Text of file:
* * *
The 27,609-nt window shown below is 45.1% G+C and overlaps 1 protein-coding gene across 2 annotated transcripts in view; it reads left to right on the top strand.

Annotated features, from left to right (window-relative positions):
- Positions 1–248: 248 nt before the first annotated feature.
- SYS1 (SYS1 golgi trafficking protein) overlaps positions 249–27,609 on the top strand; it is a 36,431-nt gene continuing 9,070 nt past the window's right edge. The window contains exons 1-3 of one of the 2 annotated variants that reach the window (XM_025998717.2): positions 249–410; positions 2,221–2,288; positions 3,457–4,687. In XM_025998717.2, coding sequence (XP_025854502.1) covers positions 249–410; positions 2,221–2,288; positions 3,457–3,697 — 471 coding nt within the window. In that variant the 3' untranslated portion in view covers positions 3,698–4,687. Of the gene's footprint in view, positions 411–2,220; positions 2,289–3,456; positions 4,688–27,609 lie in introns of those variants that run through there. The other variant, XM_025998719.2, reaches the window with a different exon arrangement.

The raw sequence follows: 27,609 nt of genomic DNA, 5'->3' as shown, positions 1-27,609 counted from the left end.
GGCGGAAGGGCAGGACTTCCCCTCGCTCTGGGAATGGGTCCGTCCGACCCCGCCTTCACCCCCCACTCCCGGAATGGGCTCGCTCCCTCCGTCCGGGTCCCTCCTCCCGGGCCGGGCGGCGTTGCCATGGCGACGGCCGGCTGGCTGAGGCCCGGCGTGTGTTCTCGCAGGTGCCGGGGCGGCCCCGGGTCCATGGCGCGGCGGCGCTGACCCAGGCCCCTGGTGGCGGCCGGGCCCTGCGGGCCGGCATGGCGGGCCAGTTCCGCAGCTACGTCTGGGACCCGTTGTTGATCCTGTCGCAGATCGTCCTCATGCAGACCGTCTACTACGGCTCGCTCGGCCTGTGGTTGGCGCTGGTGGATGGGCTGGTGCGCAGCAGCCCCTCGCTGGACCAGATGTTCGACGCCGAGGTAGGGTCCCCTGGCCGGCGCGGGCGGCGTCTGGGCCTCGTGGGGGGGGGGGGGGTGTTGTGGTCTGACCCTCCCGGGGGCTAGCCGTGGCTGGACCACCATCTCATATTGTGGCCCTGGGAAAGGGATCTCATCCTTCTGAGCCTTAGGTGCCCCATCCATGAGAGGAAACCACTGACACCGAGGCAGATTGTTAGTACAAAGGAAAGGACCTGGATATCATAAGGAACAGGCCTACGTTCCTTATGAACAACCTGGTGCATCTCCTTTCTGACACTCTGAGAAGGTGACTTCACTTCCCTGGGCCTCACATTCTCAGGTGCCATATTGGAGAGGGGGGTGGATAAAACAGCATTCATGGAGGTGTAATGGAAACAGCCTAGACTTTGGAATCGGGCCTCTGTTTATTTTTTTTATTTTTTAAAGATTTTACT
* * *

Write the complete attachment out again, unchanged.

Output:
The 27,609-nt window shown below is 45.1% G+C and overlaps 1 protein-coding gene across 2 annotated transcripts in view; it reads left to right on the top strand.

Annotated features, from left to right (window-relative positions):
- Positions 1–248: 248 nt before the first annotated feature.
- SYS1 (SYS1 golgi trafficking protein) overlaps positions 249–27,609 on the top strand; it is a 36,431-nt gene continuing 9,070 nt past the window's right edge. The window contains exons 1-3 of one of the 2 annotated variants that reach the window (XM_025998717.2): positions 249–410; positions 2,221–2,288; positions 3,457–4,687. In XM_025998717.2, coding sequence (XP_025854502.1) covers positions 249–410; positions 2,221–2,288; positions 3,457–3,697 — 471 coding nt within the window. In that variant the 3' untranslated portion in view covers positions 3,698–4,687. Of the gene's footprint in view, positions 411–2,220; positions 2,289–3,456; positions 4,688–27,609 lie in introns of those variants that run through there. The other variant, XM_025998719.2, reaches the window with a different exon arrangement.

The raw sequence follows: 27,609 nt of genomic DNA, 5'->3' as shown, positions 1-27,609 counted from the left end.
GGCGGAAGGGCAGGACTTCCCCTCGCTCTGGGAATGGGTCCGTCCGACCCCGCCTTCACCCCCCACTCCCGGAATGGGCTCGCTCCCTCCGTCCGGGTCCCTCCTCCCGGGCCGGGCGGCGTTGCCATGGCGACGGCCGGCTGGCTGAGGCCCGGCGTGTGTTCTCGCAGGTGCCGGGGCGGCCCCGGGTCCATGGCGCGGCGGCGCTGACCCAGGCCCCTGGTGGCGGCCGGGCCCTGCGGGCCGGCATGGCGGGCCAGTTCCGCAGCTACGTCTGGGACCCGTTGTTGATCCTGTCGCAGATCGTCCTCATGCAGACCGTCTACTACGGCTCGCTCGGCCTGTGGTTGGCGCTGGTGGATGGGCTGGTGCGCAGCAGCCCCTCGCTGGACCAGATGTTCGACGCCGAGGTAGGGTCCCCTGGCCGGCGCGGGCGGCGTCTGGGCCTCGTGGGGGGGGGGGGGGTGTTGTGGTCTGACCCTCCCGGGGGCTAGCCGTGGCTGGACCACCATCTCATATTGTGGCCCTGGGAAAGGGATCTCATCCTTCTGAGCCTTAGGTGCCCCATCCATGAGAGGAAACCACTGACACCGAGGCAGATTGTTAGTACAAAGGAAAGGACCTGGATATCATAAGGAACAGGCCTACGTTCCTTATGAACAACCTGGTGCATCTCCTTTCTGACACTCTGAGAAGGTGACTTCACTTCCCTGGGCCTCACATTCTCAGGTGCCATATTGGAGAGGGGGGTGGATAAAACAGCATTCATGGAGGTGTAATGGAAACAGCCTAGACTTTGGAATCGGGCCTCTGTTTATTTTTTTTATTTTTTAAAGATTTTACT